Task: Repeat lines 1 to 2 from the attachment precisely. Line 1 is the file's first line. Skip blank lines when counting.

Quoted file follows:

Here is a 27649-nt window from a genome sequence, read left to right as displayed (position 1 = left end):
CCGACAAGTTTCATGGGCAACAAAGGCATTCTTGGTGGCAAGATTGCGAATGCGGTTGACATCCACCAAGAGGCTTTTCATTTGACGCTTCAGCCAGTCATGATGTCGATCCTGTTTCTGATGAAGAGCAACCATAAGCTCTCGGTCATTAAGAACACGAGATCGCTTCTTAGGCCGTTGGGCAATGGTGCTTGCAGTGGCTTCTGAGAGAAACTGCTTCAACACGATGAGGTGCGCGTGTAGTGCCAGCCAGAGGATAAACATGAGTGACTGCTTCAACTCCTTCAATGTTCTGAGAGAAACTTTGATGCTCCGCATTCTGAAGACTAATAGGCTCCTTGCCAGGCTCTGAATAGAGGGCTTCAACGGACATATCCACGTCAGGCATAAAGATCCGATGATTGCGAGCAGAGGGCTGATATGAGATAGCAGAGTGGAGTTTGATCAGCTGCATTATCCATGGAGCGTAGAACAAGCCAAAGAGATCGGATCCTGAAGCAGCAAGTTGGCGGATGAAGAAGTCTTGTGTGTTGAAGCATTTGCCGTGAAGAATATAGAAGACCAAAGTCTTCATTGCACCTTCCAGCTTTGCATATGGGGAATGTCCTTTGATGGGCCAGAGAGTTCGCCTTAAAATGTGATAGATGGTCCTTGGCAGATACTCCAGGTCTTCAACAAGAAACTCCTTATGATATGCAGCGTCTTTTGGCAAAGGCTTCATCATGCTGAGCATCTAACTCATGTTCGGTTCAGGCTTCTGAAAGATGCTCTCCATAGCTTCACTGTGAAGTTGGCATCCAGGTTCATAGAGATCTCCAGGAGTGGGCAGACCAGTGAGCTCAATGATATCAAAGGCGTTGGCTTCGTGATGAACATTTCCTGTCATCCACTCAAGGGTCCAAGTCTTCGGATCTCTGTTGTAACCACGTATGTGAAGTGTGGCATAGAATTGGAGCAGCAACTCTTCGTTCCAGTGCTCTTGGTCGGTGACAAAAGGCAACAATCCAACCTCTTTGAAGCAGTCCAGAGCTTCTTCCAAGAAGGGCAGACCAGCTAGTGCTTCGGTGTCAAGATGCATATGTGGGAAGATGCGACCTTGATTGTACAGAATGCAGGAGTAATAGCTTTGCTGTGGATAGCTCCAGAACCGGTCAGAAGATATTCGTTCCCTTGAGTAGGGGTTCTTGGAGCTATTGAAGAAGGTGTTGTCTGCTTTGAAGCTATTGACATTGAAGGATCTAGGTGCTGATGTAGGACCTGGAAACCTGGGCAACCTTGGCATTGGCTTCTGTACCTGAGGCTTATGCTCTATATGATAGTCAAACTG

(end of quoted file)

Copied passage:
Here is a 27649-nt window from a genome sequence, read left to right as displayed (position 1 = left end):
CCGACAAGTTTCATGGGCAACAAAGGCATTCTTGGTGGCAAGATTGCGAATGCGGTTGACATCCACCAAGAGGCTTTTCATTTGACGCTTCAGCCAGTCATGATGTCGATCCTGTTTCTGATGAAGAGCAACCATAAGCTCTCGGTCATTAAGAACACGAGATCGCTTCTTAGGCCGTTGGGCAATGGTGCTTGCAGTGGCTTCTGAGAGAAACTGCTTCAACACGATGAGGTGCGCGTGTAGTGCCAGCCAGAGGATAAACATGAGTGACTGCTTCAACTCCTTCAATGTTCTGAGAGAAACTTTGATGCTCCGCATTCTGAAGACTAATAGGCTCCTTGCCAGGCTCTGAATAGAGGGCTTCAACGGACATATCCACGTCAGGCATAAAGATCCGATGATTGCGAGCAGAGGGCTGATATGAGATAGCAGAGTGGAGTTTGATCAGCTGCATTATCCATGGAGCGTAGAACAAGCCAAAGAGATCGGATCCTGAAGCAGCAAGTTGGCGGATGAAGAAGTCTTGTGTGTTGAAGCATTTGCCGTGAAGAATATAGAAGACCAAAGTCTTCATTGCACCTTCCAGCTTTGCATATGGGGAATGTCCTTTGATGGGCCAGAGAGTTCGCCTTAAAATGTGATAGATGGTCCTTGGCAGATACTCCAGGTCTTCAACAAGAAACTCCTTATGATATGCAGCGTCTTTTGGCAAAGGCTTCATCATGCTGAGCATCTAACTCATGTTCGGTTCAGGCTTCTGAAAGATGCTCTCCATAGCTTCACTGTGAAGTTGGCATCCAGGTTCATAGAGATCTCCAGGAGTGGGCAGACCAGTGAGCTCAATGATATCAAAGGCGTTGGCTTCGTGATGAACATTTCCTGTCATCCACTCAAGGGTCCAAGTCTTCGGATCTCTGTTGTAACCACGTATGTGAAGTGTGGCATAGAATTGGAGCAGCAACTCTTCGTTCCAGTGCTCTTGGTCGGTGACAAAAGGCAACAATCCAACCTCTTTGAAGCAGTCCAGAGCTTCTTCCAAGAAGGGCAGACCAGCTAGTGCTTCGGTGTCAAGATGCATATGTGGGAAGATGCGACCTTGATTGTACAGAATGCAGGAGTAATAGCTTTGCTGTGGATAGCTCCAGAACCGGTCAGAAGATATTCGTTCCCTTGAGTAGGGGTTCTTGGAGCTATTGAAGAAGGTGTTGTCTGCTTTGAAGCTATTGACATTGAAGGATCTAGGTGCTGATGTAGGACCTGGAAACCTGGGCAACCTTGGCATTGGCTTCTGTACCTGAGGCTTATGCTCTATATGATAGTCAAACTG